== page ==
To give you some idea of Catalina's data scale, its primary database holds more than 2.5 petabytes of information and adds data on more than 300 million retail transactions per week. When you check out with a loyalty card at any one of 50,000 grocery, drug, or mass-merchandise retail stores in the U.S., Europe, and Japan (and in many stores, more than 90% of customers use loyalty cards), insight derived from Catalina's database triggers promotions and offers based on your past purchases. The coupons stream out of Catalina's point-of-sale printers at every checkout lane and are handed to customers along with their receipts within seconds of the transactions.
Catalina's customers include manufacturers such as Coca-Cola, Kellogg's, Kraft Foods, and Procter & Gamble; and retailers such as Kmart, Kroger, Ralph's, Safeway, Stop & Shop, Target, and Winn-Dixie. It has been in the coupon and promotions business since 1983, and it has constantly pushed the limits of analytics, data processing, databases, networking, and printing. By 2000, Catalina was managing big data in a custom computer grid built on commodity hardware. In 2003, it became one of the first companies to try the new breed of data warehouse appliances for massively parallel processing, as an anchor customer of Netezza, now owned by IBM.
Netezza is still the company's platform, but Catalina makes a habit of keeping vendors on their toes, regularly reviewing rival products and seeking help on big technical challenges. In 2007, Catalina worked with Netezza and SAS Institute to move scoring of purchase-behavior models into the Netezza database for faster processing. In-database processing was an emerging trend at the time, but that two-year initiative led to the productization of the SAS Scoring Accelerator for Netezza. It also helped put the in-database approach on the map as the way to handle large-scale analytics. Data warehousing platform vendors now compete on the depth and breadth of their in-database processing capabilities.
For Catalina, in-database was the only way to solve a big productivity challenge. Catalina's database is in the same league as the enterprise data warehouses at Walmart and Bank of America; Catalina calls it "the world's largest transaction-level, shopper-data warehouse." It's used to study what consumers buy; the pattern of items they buy together; and variations by geography, market area, chain, store, and ZIP code. Most important for Catalina and its customers, it predicts and reveals the power of promotions, delivered through coupons, to change purchasing behavior.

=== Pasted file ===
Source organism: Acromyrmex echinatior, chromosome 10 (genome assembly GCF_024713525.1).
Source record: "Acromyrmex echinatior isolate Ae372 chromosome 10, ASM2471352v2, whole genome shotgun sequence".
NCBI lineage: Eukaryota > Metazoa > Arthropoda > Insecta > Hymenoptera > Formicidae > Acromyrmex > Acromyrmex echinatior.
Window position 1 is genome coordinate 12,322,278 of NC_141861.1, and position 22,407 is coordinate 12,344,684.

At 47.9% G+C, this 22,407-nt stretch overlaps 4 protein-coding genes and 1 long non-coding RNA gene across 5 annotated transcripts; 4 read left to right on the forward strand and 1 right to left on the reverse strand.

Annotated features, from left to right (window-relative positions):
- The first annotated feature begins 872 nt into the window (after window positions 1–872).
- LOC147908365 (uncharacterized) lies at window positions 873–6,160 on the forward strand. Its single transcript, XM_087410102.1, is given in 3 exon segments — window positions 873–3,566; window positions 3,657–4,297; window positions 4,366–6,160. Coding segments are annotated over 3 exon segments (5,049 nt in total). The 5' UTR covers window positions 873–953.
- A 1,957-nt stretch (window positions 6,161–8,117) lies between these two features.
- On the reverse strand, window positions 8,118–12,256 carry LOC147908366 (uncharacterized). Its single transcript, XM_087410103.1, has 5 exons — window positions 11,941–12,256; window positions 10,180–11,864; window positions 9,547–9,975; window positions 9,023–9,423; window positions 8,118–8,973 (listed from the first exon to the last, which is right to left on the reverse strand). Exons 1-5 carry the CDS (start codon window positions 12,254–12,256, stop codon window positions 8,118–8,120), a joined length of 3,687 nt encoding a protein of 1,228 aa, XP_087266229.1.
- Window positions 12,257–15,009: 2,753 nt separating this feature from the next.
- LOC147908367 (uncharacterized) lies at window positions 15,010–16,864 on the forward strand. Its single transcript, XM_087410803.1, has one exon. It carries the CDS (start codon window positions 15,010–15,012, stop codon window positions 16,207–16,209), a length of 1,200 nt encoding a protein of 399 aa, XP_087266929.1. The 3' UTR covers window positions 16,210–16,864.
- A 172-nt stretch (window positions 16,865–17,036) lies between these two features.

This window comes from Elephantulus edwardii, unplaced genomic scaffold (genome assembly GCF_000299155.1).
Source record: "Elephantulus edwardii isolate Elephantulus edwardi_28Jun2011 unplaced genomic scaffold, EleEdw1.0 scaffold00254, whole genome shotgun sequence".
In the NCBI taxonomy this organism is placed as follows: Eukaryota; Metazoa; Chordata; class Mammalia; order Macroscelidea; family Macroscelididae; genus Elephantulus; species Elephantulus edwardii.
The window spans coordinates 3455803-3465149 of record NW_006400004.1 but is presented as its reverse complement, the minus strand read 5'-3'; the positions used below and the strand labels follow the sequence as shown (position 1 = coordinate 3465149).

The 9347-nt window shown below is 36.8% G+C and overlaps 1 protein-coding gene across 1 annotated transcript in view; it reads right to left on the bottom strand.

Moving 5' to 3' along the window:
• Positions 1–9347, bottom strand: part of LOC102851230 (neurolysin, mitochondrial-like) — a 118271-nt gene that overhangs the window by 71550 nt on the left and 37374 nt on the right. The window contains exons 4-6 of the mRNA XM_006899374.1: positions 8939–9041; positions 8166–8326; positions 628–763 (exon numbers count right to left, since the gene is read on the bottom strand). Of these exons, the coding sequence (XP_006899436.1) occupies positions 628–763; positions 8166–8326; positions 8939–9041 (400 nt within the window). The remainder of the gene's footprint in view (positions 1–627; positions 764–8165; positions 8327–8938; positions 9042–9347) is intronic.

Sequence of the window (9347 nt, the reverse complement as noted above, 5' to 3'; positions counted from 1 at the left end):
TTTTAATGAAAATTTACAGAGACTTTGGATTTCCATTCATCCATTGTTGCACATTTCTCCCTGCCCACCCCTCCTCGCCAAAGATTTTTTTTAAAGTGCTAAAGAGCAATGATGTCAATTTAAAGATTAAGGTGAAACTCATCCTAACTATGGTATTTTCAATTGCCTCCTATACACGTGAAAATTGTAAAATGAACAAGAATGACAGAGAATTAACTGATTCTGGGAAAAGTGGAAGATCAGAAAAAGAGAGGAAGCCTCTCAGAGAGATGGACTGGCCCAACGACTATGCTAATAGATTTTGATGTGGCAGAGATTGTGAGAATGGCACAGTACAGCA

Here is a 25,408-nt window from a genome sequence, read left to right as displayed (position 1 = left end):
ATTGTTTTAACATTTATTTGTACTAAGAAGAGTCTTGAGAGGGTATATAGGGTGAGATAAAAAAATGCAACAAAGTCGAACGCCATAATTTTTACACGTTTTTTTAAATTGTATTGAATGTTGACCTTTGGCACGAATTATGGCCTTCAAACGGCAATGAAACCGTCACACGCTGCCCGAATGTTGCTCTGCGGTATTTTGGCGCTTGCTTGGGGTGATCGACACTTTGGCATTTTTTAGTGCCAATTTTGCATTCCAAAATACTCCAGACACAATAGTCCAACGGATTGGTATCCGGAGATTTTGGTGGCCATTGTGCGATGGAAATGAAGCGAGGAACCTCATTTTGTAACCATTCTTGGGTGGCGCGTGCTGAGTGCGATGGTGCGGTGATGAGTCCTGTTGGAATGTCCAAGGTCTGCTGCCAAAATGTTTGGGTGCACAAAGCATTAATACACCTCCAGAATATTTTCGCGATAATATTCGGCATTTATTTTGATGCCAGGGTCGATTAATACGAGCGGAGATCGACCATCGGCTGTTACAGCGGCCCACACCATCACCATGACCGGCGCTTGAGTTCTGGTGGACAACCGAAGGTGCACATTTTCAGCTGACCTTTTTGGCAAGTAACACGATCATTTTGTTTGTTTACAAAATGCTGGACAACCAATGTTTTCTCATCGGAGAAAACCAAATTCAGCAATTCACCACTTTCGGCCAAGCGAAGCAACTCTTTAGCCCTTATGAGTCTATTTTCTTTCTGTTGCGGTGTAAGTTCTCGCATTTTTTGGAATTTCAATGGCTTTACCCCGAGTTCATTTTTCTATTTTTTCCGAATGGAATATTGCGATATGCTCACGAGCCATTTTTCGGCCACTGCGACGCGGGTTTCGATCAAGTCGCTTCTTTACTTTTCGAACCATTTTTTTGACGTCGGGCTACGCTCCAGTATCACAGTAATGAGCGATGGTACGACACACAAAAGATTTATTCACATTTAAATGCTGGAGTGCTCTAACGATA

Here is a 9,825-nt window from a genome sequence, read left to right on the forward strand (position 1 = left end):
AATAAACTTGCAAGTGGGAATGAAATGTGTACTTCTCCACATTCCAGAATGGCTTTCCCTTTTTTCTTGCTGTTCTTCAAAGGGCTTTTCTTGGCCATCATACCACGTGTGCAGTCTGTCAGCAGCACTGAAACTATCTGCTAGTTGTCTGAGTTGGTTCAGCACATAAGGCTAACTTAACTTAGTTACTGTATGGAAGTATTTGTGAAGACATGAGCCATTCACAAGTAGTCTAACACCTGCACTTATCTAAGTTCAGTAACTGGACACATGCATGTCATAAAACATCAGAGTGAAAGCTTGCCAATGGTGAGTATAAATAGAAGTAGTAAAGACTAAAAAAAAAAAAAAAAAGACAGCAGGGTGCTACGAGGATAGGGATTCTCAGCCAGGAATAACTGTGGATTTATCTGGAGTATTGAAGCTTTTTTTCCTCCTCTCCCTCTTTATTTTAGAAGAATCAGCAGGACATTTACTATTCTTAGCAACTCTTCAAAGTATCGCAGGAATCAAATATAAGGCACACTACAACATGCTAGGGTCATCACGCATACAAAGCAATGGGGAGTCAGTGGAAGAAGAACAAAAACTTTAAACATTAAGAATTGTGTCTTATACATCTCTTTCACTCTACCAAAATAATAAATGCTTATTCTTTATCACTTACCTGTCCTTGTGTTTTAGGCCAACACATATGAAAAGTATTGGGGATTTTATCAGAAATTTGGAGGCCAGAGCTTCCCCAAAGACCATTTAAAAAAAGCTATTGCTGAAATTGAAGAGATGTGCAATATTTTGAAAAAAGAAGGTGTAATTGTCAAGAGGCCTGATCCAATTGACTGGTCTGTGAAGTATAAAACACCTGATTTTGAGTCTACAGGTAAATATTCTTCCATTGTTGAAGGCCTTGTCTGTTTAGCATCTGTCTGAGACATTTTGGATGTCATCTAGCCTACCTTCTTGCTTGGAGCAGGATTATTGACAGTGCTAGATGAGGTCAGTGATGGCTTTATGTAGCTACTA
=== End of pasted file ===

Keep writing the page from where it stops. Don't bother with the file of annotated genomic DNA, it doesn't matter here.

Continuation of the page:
The prediction part is achieved by modeling against the historical data. By doing that work inside the database, Catalina didn't have to move masses of data into slow-moving analytic servers to score models and reveal their effectiveness in predicting behavior. Models that previously took half a day to process can be scored within 60 seconds. The performance gains, realized in early 2010, let Catalina develop more than 600 models last year with just five data modelers--one fewer modeler than it previously employed to deliver 40 to 50 new models per year. That productivity translates into many more analyses and more accurate and successful coupon offers, the company says.
Without data-driven analyses, redemption rates on coupons are around 1%. With basic targeting, like giving buyers of diet soda or dog food coupons for alternative brands, redemption rates rise to 6% to 10%. Using historical purchase-behavior data and the sophisticated predictive models Catalina employs, redemption rates are as high as 25%.
Going Real Time
As the in-database project proved, Catalina isn't afraid of pioneering, multiyear projects--as long as a big payoff is in sight. In the company's latest project, it tried to find a technological way around two crucial limitations. First, for bandwidth and local compute-capacity reasons, Catalina's promotions tied to specific store loyalty card holders could only be loaded onto a PC-like Catalina server at customers' "home stores," where they shop most frequently. Trouble is, shoppers often frequent multiple locations of the same chain. Second, Catalina has been limited to pulling data on new retail transactions each night, and the turnaround of new promotional offers downloaded to the in-store servers was two days.